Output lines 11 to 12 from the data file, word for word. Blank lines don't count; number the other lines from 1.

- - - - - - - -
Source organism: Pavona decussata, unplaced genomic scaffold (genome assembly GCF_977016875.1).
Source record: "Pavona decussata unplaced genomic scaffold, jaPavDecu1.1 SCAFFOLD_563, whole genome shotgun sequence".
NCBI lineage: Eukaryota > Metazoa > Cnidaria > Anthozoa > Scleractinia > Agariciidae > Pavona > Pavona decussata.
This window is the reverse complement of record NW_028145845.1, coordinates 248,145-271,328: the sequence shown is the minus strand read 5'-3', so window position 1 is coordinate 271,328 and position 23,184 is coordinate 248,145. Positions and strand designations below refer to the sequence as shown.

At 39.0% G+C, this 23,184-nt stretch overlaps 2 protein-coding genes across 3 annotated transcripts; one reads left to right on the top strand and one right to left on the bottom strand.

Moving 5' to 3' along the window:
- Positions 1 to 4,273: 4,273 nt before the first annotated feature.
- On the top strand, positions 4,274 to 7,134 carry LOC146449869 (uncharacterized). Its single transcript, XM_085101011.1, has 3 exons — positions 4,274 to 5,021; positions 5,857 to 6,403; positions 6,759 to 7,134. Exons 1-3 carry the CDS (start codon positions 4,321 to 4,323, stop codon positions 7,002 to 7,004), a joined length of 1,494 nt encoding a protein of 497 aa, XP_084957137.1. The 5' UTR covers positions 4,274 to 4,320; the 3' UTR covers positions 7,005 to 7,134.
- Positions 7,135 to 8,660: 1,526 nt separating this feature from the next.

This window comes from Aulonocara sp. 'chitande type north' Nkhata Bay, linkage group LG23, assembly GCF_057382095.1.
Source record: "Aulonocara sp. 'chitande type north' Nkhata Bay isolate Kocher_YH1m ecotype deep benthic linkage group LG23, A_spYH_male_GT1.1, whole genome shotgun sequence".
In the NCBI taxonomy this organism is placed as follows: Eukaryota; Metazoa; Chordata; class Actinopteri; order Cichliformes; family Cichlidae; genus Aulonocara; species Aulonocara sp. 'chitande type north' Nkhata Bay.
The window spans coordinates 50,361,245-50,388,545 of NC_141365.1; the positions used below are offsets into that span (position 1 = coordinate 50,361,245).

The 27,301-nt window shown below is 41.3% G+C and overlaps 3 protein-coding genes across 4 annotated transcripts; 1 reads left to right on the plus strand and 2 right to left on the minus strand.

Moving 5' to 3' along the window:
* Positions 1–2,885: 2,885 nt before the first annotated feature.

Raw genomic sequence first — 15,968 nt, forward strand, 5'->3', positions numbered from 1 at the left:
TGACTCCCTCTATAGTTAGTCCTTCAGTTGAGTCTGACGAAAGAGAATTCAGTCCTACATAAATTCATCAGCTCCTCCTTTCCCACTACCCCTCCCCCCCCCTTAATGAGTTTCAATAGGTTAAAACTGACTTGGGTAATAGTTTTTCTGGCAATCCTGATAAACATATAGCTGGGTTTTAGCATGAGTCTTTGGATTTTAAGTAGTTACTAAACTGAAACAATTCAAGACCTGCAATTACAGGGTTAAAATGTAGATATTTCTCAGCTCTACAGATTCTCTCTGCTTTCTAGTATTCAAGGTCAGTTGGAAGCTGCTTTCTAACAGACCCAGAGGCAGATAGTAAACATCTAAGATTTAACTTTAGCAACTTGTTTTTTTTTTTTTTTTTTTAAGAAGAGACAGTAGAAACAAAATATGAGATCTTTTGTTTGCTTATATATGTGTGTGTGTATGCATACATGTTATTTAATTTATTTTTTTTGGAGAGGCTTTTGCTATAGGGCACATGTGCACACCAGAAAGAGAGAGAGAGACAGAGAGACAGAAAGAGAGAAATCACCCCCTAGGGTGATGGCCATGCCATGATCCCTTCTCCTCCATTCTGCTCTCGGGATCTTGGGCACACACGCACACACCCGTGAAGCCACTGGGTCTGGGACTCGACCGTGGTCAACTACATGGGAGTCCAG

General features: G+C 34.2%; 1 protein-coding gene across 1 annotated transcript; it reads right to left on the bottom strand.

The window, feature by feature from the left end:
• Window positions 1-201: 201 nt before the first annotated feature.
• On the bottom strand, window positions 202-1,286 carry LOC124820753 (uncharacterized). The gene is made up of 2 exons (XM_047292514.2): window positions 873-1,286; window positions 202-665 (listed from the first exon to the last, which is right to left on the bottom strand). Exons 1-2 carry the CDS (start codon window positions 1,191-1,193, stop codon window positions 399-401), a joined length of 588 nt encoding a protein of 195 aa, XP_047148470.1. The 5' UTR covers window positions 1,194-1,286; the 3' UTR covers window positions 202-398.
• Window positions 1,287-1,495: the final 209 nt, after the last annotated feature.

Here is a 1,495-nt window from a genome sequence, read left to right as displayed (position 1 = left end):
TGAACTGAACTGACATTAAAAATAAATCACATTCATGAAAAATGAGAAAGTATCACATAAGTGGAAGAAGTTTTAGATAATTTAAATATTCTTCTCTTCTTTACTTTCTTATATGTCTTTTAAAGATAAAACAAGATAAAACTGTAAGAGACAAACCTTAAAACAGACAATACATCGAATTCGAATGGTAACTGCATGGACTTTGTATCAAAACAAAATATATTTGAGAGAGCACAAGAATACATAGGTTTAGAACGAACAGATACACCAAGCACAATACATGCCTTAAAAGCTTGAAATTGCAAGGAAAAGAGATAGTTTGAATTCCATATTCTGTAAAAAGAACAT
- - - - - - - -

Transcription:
Source record: "Aulonocara sp. 'chitande type north' Nkhata Bay isolate Kocher_YH1m ecotype deep benthic linkage group LG23, A_spYH_male_GT1.1, whole genome shotgun sequence".
In the NCBI taxonomy this organism is placed as follows: Eukaryota; Metazoa; Chordata; class Actinopteri; order Cichliformes; family Cichlidae; genus Aulonocara; species Aulonocara sp. 'chitande type north' Nkhata Bay.